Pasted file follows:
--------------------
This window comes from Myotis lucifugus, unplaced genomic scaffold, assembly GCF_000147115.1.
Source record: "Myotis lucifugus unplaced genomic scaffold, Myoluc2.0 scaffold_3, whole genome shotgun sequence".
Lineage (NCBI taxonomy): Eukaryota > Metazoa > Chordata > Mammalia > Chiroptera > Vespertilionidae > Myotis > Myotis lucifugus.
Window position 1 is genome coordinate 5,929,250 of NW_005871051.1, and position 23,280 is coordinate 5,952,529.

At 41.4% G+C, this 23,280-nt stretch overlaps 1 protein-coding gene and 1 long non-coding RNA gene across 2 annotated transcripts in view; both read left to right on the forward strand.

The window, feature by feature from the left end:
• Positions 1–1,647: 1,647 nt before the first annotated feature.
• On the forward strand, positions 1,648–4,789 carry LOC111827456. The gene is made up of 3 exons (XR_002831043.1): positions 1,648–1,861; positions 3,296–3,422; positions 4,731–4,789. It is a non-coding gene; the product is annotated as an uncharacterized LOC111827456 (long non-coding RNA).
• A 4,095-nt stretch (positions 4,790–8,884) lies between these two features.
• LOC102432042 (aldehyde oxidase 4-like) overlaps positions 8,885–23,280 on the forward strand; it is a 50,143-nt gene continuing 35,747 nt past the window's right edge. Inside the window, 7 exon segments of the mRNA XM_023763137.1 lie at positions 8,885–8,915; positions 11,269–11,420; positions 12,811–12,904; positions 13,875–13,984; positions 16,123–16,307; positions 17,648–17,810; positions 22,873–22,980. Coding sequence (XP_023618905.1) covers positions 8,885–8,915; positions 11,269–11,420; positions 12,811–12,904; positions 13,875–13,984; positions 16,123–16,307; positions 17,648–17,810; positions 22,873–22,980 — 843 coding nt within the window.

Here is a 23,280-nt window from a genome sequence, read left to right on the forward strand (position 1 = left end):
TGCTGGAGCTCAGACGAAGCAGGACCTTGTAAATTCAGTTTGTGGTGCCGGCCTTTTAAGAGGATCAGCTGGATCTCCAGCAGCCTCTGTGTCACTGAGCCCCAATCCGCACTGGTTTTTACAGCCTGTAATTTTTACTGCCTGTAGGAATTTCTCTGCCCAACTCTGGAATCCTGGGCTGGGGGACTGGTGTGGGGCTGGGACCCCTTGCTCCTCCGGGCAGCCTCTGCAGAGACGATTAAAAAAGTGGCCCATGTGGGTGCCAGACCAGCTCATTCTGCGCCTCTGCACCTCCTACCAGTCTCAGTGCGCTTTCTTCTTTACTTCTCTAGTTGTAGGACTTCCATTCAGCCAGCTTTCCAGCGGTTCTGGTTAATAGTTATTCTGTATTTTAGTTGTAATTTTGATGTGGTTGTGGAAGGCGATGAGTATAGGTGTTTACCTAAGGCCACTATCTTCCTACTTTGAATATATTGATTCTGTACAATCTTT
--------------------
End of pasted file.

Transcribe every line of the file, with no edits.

This window comes from Myotis lucifugus, unplaced genomic scaffold, assembly GCF_000147115.1.
Source record: "Myotis lucifugus unplaced genomic scaffold, Myoluc2.0 scaffold_3, whole genome shotgun sequence".
Lineage (NCBI taxonomy): Eukaryota > Metazoa > Chordata > Mammalia > Chiroptera > Vespertilionidae > Myotis > Myotis lucifugus.
Window position 1 is genome coordinate 5,929,250 of NW_005871051.1, and position 23,280 is coordinate 5,952,529.

At 41.4% G+C, this 23,280-nt stretch overlaps 1 protein-coding gene and 1 long non-coding RNA gene across 2 annotated transcripts in view; both read left to right on the forward strand.

The window, feature by feature from the left end:
• Positions 1–1,647: 1,647 nt before the first annotated feature.
• On the forward strand, positions 1,648–4,789 carry LOC111827456. The gene is made up of 3 exons (XR_002831043.1): positions 1,648–1,861; positions 3,296–3,422; positions 4,731–4,789. It is a non-coding gene; the product is annotated as an uncharacterized LOC111827456 (long non-coding RNA).
• A 4,095-nt stretch (positions 4,790–8,884) lies between these two features.
• LOC102432042 (aldehyde oxidase 4-like) overlaps positions 8,885–23,280 on the forward strand; it is a 50,143-nt gene continuing 35,747 nt past the window's right edge. Inside the window, 7 exon segments of the mRNA XM_023763137.1 lie at positions 8,885–8,915; positions 11,269–11,420; positions 12,811–12,904; positions 13,875–13,984; positions 16,123–16,307; positions 17,648–17,810; positions 22,873–22,980. Coding sequence (XP_023618905.1) covers positions 8,885–8,915; positions 11,269–11,420; positions 12,811–12,904; positions 13,875–13,984; positions 16,123–16,307; positions 17,648–17,810; positions 22,873–22,980 — 843 coding nt within the window.

Here is a 23,280-nt window from a genome sequence, read left to right on the forward strand (position 1 = left end):
TGCTGGAGCTCAGACGAAGCAGGACCTTGTAAATTCAGTTTGTGGTGCCGGCCTTTTAAGAGGATCAGCTGGATCTCCAGCAGCCTCTGTGTCACTGAGCCCCAATCCGCACTGGTTTTTACAGCCTGTAATTTTTACTGCCTGTAGGAATTTCTCTGCCCAACTCTGGAATCCTGGGCTGGGGGACTGGTGTGGGGCTGGGACCCCTTGCTCCTCCGGGCAGCCTCTGCAGAGACGATTAAAAAAGTGGCCCATGTGGGTGCCAGACCAGCTCATTCTGCGCCTCTGCACCTCCTACCAGTCTCAGTGCGCTTTCTTCTTTACTTCTCTAGTTGTAGGACTTCCATTCAGCCAGCTTTCCAGCGGTTCTGGTTAATAGTTATTCTGTATTTTAGTTGTAATTTTGATGTGGTTGTGGAAGGCGATGAGTATAGGTGTTTACCTAAGGCCACTATCTTCCTACTTTGAATATATTGATTCTGTACAATCTTT